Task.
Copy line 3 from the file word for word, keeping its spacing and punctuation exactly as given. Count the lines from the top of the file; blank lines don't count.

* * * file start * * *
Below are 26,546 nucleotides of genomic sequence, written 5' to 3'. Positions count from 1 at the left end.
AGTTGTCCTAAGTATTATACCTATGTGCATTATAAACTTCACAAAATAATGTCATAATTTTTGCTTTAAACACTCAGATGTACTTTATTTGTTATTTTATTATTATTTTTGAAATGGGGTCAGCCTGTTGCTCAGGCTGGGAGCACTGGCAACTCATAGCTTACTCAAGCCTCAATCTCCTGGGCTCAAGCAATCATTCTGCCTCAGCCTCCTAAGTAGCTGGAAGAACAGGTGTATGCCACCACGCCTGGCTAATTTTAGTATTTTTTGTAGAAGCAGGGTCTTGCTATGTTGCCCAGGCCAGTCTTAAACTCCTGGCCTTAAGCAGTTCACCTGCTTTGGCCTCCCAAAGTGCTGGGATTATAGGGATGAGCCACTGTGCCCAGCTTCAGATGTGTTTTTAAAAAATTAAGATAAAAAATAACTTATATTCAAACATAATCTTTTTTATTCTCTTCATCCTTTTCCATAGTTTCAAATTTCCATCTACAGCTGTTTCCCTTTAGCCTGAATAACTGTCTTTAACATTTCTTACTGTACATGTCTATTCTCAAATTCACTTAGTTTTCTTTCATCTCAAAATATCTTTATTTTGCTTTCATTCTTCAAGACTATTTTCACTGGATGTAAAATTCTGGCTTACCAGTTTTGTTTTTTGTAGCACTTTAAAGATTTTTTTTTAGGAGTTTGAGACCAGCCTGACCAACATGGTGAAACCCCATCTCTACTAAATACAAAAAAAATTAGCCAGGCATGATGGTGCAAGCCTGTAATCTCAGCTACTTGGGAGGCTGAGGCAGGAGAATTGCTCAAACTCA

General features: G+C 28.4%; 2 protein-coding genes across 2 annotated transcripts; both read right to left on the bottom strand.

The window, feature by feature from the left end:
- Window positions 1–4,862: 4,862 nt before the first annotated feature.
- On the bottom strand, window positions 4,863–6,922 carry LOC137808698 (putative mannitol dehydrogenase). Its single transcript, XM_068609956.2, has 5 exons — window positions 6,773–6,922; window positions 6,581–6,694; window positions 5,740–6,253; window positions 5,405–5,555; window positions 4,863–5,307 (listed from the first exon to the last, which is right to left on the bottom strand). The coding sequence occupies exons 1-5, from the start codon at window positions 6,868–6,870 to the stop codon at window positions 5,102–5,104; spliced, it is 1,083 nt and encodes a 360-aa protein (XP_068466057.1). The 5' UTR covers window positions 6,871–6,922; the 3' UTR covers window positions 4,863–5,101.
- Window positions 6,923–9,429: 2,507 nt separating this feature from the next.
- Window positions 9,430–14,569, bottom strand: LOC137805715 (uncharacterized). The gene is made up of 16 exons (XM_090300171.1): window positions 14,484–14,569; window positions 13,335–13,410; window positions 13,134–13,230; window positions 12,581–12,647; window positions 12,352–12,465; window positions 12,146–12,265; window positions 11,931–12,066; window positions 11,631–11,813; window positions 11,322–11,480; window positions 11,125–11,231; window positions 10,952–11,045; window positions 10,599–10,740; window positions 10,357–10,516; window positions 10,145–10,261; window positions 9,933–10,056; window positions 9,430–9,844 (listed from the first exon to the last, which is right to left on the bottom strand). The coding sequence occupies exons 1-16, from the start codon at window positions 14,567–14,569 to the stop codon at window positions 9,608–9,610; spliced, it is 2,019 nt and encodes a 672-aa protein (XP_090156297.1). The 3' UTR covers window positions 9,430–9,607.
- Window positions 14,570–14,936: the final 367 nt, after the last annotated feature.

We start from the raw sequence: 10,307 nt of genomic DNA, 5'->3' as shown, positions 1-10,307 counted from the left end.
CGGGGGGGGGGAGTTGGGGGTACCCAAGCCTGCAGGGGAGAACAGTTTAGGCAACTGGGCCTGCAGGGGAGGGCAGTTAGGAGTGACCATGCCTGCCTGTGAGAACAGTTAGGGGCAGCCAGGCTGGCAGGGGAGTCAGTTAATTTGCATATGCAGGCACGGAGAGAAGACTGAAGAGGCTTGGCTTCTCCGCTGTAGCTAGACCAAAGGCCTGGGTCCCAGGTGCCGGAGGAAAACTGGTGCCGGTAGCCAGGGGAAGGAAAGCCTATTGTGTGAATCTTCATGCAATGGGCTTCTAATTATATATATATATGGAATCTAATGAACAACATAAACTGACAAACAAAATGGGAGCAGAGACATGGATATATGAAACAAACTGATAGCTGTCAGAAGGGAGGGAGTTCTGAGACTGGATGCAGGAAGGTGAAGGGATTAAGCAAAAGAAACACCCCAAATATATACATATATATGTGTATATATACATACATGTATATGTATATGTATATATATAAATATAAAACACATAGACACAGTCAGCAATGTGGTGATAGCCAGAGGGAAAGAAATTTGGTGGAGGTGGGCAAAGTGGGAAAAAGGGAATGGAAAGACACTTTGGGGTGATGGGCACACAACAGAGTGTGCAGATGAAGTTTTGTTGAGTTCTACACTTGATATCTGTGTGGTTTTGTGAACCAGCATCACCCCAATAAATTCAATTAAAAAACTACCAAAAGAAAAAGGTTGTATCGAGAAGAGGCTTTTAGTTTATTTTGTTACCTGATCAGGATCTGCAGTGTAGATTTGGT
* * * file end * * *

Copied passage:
General features: G+C 28.4%; 2 protein-coding genes across 2 annotated transcripts; both read right to left on the bottom strand.